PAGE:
Washington State University - Vancouver, WA

Wednesday , April 23, 2014, 06:30pm
14204 NE Salmon Creek Avenue, Vancouver, Washington

Presented by the Gifford Pinchot Task Force and Washington State University, Vancouver. We'll be discussing how copper mines impact our daily lives, including both the proposed Pebble Mine and the proposed copper mine at Mt. St. Helens as very local examples.  

For more information, please click here to visit the Gifford Pinchot Task Force event page.

Click here to view their Facebook invite. 


The hard rock mining industry is the single largest producer of toxic waste in the United States and exists as one of the most environmentally destructive industries in the country. The United States Environmental Protection Agency estimates that 40% of watersheds of the western United States are contaminated by pollution from hard rock mines.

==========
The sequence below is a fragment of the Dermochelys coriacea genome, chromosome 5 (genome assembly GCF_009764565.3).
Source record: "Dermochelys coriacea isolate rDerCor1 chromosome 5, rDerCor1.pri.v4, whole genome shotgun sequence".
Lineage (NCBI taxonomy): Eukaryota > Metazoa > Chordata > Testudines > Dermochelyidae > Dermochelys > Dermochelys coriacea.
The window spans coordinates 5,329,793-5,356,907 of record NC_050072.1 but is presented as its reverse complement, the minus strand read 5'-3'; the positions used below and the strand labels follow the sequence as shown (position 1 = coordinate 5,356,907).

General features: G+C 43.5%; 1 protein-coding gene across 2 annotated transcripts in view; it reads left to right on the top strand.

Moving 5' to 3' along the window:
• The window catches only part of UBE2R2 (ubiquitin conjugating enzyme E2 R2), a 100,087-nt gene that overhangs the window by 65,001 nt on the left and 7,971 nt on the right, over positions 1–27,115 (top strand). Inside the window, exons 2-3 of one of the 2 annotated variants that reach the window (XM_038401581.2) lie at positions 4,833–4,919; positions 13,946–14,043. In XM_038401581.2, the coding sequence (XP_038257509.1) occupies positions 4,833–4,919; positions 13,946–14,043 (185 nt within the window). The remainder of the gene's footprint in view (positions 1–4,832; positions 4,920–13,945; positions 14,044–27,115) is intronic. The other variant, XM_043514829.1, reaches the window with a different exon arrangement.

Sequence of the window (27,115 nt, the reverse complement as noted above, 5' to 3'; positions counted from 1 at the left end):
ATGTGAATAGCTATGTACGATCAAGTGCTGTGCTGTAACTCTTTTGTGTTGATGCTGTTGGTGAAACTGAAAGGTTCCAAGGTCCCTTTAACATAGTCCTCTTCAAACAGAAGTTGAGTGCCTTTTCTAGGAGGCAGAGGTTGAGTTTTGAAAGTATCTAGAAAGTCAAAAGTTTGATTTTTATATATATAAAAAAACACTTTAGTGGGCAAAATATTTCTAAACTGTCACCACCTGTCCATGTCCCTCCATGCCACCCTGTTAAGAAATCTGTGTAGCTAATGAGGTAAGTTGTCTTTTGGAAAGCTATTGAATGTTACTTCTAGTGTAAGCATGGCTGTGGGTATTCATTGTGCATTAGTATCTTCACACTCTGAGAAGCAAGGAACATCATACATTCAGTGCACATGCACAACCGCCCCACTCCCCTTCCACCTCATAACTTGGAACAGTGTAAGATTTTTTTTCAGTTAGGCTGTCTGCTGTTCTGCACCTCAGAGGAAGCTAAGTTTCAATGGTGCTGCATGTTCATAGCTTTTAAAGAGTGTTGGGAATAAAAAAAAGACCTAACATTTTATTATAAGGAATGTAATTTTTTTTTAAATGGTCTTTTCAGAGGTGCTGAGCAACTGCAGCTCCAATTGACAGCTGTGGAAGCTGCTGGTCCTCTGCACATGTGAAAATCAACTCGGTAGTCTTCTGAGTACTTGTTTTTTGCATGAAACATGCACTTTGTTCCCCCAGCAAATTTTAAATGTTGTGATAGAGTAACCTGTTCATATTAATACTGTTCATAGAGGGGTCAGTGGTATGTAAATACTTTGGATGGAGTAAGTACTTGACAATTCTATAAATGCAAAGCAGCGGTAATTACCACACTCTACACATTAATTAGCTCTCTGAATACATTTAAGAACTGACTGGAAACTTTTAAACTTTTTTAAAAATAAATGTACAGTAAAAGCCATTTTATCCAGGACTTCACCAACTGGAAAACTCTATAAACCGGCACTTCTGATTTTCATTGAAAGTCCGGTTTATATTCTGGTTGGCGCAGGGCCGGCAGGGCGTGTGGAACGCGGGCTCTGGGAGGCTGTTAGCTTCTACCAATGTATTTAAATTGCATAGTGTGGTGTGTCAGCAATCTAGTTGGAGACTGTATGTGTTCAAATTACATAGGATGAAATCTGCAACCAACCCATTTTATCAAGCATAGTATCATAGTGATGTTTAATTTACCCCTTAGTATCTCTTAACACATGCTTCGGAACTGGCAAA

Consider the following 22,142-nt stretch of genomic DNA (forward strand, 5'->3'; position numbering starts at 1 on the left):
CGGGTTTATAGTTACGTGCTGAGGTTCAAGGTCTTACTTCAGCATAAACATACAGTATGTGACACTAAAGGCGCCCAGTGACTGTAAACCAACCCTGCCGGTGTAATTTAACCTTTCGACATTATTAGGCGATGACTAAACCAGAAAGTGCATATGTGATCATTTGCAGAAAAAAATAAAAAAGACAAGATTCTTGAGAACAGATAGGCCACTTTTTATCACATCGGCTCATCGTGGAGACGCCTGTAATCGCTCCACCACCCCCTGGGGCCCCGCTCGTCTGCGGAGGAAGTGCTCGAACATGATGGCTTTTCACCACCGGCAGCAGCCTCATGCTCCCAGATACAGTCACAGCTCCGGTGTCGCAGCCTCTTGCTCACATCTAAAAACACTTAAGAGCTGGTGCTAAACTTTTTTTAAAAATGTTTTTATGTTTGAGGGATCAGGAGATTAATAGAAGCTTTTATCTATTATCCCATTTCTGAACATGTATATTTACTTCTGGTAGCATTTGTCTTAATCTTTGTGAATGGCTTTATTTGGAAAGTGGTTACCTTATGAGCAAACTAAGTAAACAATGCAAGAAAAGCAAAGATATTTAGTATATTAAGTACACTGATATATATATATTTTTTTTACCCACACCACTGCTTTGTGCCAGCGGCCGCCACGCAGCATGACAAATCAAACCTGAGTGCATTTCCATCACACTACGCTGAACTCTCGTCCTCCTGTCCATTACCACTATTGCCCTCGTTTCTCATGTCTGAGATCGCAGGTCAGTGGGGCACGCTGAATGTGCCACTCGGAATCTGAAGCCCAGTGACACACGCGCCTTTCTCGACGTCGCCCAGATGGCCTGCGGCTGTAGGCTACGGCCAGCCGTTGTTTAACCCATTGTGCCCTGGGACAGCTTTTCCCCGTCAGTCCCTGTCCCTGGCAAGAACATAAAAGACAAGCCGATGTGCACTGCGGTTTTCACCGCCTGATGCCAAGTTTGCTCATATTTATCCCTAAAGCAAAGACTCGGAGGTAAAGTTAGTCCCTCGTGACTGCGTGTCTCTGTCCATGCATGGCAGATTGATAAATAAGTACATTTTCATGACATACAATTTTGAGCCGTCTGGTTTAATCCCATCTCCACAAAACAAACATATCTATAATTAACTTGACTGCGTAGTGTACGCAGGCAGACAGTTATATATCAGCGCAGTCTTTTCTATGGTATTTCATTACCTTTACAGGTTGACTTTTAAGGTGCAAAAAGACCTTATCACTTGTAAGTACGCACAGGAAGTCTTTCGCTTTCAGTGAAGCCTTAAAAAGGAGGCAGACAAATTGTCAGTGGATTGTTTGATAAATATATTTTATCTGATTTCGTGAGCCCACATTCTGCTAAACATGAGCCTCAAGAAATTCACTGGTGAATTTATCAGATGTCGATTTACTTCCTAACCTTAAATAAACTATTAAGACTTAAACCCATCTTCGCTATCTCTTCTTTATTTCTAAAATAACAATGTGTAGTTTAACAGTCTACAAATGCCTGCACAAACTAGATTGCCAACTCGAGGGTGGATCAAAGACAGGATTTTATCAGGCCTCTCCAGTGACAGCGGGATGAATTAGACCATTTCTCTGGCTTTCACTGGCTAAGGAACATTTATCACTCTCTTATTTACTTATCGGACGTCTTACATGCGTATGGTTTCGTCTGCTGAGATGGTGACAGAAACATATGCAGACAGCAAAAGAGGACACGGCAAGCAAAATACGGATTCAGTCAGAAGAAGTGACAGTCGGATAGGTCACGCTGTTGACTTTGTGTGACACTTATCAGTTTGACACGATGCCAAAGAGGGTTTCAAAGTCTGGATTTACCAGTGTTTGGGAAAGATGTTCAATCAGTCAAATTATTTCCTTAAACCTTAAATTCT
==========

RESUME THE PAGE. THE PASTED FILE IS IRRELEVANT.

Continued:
Mount St. Helens would seem to be the least likely place to face the threat of an industrial copper mining operation, yet, it faces that threat right now, today.

Ascot Resources Ltd., a Canadian mineral speculation firm, has already begun exploratory drilling just 12 miles from the crater of Mount St. Helens, off the banks of the Green River, which provides clean drinking water to communities of Southwest Washington.

Acclaimed author, director, and activist, Bill Carter (author of Boom Bust Boom: A Story of Copper, The Metal That Runs the World) will be speaking on the Washington State University Vancouver campus, discussing America's reliance on copper, its critical impact on the U.S. economy and global competitiveness, and potential impacts on the environment communities, and economies of SW Washington.

Please join us for a keynote presentation from Bill Carter, prefaced by presentation by the Gifford Pinchot Task Force on our work to prevent hard rock mining near the Mount St. Helens National Volcanic Monument.

Reception and author meet & greet to follow

Attendance free and open to the public. VDEN 110 is located in the Dengerink Administrative Building